But those cost-recovery fees vary by thousands of dollars. In Mission, the bill for an inspection is $5,200, but Surrey assesses a fee of $3,200.
Mission resident Stacy Gowanlock, who was given a bill for $5,200 after his property was inspected, said he believes Mission charges more because the municipality is strapped for funds. He has been unable to find out how Mission arrives at its fee.
Mr. Gowanlock said he paid $350 for a six-hour home inspection when he bought the house.
"They were here for 15 minutes and it was $5,200," he said.
Ten municipalities in the Lower Mainland have safety inspection programs that send inspectors armed with BC Hydro statistics on abnormal energy consumption into homes. In addition to Surrey and Mission, Richmond, Coquitlam, Langley, Langley City, Abbotsford, Pitt Meadows, Chilliwack and Port Coquitlam use the inspection process.
The safety inspections came about as a result of concerns over grow-ops that pose electrical hazards from faulty wiring and the overloading of residential electrical circuits.
Critics say the safety inspections are a substitute for police raids of suspected grow-ops. Police cannot enter a home without reasonable grounds for believing that they will find illegal activity. However, safety inspectors can just go in and look around. If they find a grow-op, they call police, who are usually waiting at the curb.
BC Hydro said 15,213 residential accounts last year had unusually high power consumption, a figure that includes farms, multifamily dwellings and home-based businesses, as well as single-family homes. About one-third of the high-consumption accounts are in the Lower Mainland.
The 10 municipalities conducted 3,528 inspections between 2005 and 2009. Safety violations associated with grow-ops were found in 2,311 homes, Surrey Fire Chief Len Garis said in an interview.
However, many of the homeowners who were inadvertently caught in a crackdown on marijuana grow-ops say they were doing nothing more than using power to run their hot tubs, baseboard heaters or air-conditioning units.
Mr. Gowanlock has a 4,500-square-foot home with six children, landscape lighting, a hot tub, a pool and a 1,200-square-foot shop that is used as a pool house and to store a boat. He has been fighting city hall for more than a year over the inspection fee. In recent months, he has heard from more than 100 homeowners in Mission who were also inspected and assessed a fee, although they were not charged with doing anything illegal.
Mr. Gowanlock said he is now speaking to lawyers about launching a class-action lawsuit, challenging the right of a municipality to inspect his home as if it were a crime scene and to impose a fee. He felt he was being fined for something he did not do.
"They [the safety inspectors] are violating the rights of many people," Mr. Gowanlock said in an interview. "The city should not be fighting crime. They should be allowing the RCMP to conduct their own investigation. [The RCMP] are trained professionals, whether it involves drugs or firearms. [The inspectors] are untrained."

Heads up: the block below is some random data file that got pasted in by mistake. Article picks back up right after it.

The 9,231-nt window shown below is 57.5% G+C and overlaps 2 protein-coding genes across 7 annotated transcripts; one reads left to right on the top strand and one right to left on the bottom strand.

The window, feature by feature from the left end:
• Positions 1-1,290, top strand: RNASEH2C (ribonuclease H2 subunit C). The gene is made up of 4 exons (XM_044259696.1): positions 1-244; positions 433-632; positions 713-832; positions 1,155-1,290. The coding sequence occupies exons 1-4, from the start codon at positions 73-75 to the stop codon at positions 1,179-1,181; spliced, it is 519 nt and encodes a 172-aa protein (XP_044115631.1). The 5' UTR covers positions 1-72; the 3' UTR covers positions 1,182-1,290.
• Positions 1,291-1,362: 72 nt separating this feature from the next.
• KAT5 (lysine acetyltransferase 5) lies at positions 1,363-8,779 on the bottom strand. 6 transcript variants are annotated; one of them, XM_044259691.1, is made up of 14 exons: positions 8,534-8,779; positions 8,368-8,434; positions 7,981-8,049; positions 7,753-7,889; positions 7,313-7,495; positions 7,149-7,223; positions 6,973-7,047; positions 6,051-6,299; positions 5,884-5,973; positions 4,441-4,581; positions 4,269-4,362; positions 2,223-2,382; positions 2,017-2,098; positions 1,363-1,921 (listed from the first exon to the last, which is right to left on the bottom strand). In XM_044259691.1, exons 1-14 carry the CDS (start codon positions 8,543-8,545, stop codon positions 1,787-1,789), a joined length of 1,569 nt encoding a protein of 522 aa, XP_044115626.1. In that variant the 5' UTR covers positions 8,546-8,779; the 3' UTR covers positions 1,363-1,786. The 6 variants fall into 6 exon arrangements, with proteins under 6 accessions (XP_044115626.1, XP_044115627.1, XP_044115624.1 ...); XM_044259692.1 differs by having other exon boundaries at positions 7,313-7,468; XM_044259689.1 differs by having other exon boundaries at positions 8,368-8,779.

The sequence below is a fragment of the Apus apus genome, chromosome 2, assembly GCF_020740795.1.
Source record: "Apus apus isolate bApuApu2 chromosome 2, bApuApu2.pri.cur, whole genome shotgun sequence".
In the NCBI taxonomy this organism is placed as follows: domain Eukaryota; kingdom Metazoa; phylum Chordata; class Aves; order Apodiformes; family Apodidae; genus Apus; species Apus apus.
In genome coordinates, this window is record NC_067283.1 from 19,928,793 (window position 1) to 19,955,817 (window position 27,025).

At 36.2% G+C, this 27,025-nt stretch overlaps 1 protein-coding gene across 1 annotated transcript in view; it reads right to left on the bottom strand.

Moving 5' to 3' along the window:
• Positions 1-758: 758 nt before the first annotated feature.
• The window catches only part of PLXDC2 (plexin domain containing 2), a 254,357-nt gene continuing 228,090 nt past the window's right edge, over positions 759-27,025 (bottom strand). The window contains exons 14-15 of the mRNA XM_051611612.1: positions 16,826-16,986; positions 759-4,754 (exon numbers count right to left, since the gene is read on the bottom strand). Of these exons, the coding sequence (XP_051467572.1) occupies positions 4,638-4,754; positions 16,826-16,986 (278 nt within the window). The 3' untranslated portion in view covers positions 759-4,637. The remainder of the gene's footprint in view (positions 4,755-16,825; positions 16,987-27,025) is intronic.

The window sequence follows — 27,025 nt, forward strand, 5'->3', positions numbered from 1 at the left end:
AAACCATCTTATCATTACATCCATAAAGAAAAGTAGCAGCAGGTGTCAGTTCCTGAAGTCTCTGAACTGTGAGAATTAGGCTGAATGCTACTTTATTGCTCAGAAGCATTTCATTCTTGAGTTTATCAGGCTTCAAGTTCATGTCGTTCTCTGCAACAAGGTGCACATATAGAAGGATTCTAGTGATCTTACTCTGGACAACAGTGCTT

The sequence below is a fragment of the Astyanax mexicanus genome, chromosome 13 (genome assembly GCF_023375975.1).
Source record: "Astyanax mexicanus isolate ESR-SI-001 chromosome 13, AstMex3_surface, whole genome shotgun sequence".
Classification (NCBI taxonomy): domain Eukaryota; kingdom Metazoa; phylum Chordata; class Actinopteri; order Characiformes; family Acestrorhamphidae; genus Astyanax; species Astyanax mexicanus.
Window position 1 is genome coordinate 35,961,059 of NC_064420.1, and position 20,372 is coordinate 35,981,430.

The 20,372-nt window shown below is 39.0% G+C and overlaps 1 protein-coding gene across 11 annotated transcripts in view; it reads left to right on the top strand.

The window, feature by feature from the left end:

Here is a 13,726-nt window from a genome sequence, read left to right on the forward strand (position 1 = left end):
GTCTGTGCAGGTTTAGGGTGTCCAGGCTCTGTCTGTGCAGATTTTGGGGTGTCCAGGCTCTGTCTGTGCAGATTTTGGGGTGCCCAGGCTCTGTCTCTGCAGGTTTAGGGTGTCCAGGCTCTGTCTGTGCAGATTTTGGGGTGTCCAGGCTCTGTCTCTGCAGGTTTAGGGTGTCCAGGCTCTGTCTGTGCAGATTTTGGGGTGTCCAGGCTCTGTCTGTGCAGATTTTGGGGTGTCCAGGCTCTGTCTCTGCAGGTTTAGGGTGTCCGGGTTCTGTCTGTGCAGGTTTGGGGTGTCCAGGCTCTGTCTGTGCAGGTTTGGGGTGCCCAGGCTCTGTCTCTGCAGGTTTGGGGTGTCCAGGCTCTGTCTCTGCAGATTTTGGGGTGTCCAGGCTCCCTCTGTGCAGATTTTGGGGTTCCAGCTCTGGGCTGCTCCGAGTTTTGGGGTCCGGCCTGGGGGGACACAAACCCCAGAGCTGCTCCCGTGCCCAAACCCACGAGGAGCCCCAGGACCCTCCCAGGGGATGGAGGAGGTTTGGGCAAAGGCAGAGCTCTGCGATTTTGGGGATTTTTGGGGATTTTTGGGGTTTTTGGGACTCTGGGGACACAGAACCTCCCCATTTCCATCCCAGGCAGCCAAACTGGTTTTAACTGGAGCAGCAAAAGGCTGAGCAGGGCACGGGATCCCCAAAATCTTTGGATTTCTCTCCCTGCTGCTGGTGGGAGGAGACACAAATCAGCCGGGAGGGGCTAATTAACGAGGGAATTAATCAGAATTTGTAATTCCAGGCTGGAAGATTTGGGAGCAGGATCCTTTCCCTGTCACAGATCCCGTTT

Micheal Vonn, policy director of the B.C. Civil Liberties Association, said the inspections appear to be "an end-run around the need for a criminal warrant," with police often waiting outside while safety inspectors go into the homes. "It's not about safety," she said.
Ms. Vonn said she believes the inspectors need an administrative warrant before entering a home. They have to show the evidence to somebody, to go through a process of review for the city to assess it, she said. "This is what we think is required."
Municipalities say the fee is imposed only when evidence of a controlled substance is found on the property, Ms. Vonn noted. But when inspectors fail to find marijuana plants, they have pointed to mud from potted plants, mould and hooks on the wall as evidence of a grow-op and the grounds for assessing the fee, she said.
The association has also received a complaint about a fee based on an empty room that inspectors found to be suspicious. The room was empty in order to be painted for a new baby, Ms. Vonn said.
Mission Fire Chief Ian Fitzpatrick said the inspection fee is assessed "if there are enough observations made and the team believes that the property is in violation of the Controlled Substance Property bylaw."
The indication of a violation could include alterations to the structure of the house, vent holes, new drywall, mould, alterations to the gas lines, remnants of plants, and soils or fertilizers.
Chief Fitzpatrick also said no fees are levied if a legitimate reason can be identified for higher-than-normal electricity usage. The fees are meant to be brought only against those who are violating the regulations, he said.
Surrey has collected $5.3-million in fees from the inspections. Chief Garis said the inspections are conducted at no charge if inspectors do not find any problems with electrical safety or alterations to the building that have been made without a permit. "If there is something found that is wrong that is associated with a controlled substance, then the full effects of the inspection will be charged," he said. "It's not a fine, it's a cost-recovery fee," he said.
Mission has collected almost $1-million in fees since introducing the safety inspections in September of 2008.